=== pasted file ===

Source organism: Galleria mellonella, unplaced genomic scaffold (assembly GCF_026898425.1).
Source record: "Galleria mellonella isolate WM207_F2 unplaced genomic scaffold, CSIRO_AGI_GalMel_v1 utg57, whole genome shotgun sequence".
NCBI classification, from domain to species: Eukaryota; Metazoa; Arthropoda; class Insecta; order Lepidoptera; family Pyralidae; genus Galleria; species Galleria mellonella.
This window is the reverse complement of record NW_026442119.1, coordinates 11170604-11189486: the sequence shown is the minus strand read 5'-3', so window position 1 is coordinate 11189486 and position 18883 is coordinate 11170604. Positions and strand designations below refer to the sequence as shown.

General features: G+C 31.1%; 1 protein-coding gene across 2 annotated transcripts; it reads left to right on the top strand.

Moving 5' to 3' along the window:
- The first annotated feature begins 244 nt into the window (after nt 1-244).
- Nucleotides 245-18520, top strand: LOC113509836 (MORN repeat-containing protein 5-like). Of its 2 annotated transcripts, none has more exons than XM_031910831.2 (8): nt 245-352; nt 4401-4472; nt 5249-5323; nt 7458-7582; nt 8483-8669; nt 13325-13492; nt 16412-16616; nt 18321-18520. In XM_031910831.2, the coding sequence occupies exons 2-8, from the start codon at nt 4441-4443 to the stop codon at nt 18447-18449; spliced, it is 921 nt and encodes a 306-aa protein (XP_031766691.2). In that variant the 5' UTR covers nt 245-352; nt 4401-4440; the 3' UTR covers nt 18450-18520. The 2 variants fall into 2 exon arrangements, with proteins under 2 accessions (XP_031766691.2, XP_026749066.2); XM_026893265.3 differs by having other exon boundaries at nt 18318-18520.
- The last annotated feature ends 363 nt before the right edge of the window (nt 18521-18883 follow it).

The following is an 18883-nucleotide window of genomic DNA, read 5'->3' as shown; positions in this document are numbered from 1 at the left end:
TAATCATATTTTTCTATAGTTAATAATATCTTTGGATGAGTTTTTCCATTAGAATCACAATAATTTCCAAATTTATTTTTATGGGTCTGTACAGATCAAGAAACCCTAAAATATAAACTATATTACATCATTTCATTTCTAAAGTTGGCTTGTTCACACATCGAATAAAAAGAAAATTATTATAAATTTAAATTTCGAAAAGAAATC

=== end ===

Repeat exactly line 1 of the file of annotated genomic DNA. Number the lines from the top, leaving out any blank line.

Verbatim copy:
Source organism: Galleria mellonella, unplaced genomic scaffold (assembly GCF_026898425.1).